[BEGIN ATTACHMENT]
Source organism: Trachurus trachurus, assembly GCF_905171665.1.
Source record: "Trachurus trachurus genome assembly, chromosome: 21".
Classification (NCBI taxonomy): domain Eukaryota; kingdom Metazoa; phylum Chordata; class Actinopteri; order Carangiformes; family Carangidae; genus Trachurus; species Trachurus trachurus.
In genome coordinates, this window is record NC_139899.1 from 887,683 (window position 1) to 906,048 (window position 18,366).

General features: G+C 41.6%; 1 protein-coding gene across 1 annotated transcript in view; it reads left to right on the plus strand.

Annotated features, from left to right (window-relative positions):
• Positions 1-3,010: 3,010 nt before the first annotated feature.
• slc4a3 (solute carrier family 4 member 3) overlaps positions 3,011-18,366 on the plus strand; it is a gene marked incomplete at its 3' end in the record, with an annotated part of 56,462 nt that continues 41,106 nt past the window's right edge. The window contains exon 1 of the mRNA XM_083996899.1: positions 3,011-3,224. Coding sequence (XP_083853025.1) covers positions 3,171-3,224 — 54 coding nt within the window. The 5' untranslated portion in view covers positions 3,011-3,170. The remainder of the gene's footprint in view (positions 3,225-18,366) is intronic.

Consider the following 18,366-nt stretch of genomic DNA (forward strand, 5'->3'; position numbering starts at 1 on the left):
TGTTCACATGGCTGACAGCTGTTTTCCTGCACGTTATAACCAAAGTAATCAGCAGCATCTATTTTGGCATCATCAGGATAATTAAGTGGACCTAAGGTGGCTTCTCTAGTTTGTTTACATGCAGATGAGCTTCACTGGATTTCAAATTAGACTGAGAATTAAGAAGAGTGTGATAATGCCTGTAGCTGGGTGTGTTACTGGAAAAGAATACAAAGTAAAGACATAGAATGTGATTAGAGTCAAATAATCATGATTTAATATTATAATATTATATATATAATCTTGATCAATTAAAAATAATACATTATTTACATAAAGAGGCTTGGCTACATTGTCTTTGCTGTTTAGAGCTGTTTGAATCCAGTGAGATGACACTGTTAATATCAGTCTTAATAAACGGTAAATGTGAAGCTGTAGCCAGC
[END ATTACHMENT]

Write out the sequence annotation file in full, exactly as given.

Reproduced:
Source organism: Trachurus trachurus, assembly GCF_905171665.1.
Source record: "Trachurus trachurus genome assembly, chromosome: 21".
Classification (NCBI taxonomy): domain Eukaryota; kingdom Metazoa; phylum Chordata; class Actinopteri; order Carangiformes; family Carangidae; genus Trachurus; species Trachurus trachurus.
In genome coordinates, this window is record NC_139899.1 from 887,683 (window position 1) to 906,048 (window position 18,366).

General features: G+C 41.6%; 1 protein-coding gene across 1 annotated transcript in view; it reads left to right on the plus strand.

Annotated features, from left to right (window-relative positions):
• Positions 1-3,010: 3,010 nt before the first annotated feature.
• slc4a3 (solute carrier family 4 member 3) overlaps positions 3,011-18,366 on the plus strand; it is a gene marked incomplete at its 3' end in the record, with an annotated part of 56,462 nt that continues 41,106 nt past the window's right edge. The window contains exon 1 of the mRNA XM_083996899.1: positions 3,011-3,224. Coding sequence (XP_083853025.1) covers positions 3,171-3,224 — 54 coding nt within the window. The 5' untranslated portion in view covers positions 3,011-3,170. The remainder of the gene's footprint in view (positions 3,225-18,366) is intronic.

Consider the following 18,366-nt stretch of genomic DNA (forward strand, 5'->3'; position numbering starts at 1 on the left):
TGTTCACATGGCTGACAGCTGTTTTCCTGCACGTTATAACCAAAGTAATCAGCAGCATCTATTTTGGCATCATCAGGATAATTAAGTGGACCTAAGGTGGCTTCTCTAGTTTGTTTACATGCAGATGAGCTTCACTGGATTTCAAATTAGACTGAGAATTAAGAAGAGTGTGATAATGCCTGTAGCTGGGTGTGTTACTGGAAAAGAATACAAAGTAAAGACATAGAATGTGATTAGAGTCAAATAATCATGATTTAATATTATAATATTATATATATAATCTTGATCAATTAAAAATAATACATTATTTACATAAAGAGGCTTGGCTACATTGTCTTTGCTGTTTAGAGCTGTTTGAATCCAGTGAGATGACACTGTTAATATCAGTCTTAATAAACGGTAAATGTGAAGCTGTAGCCAGC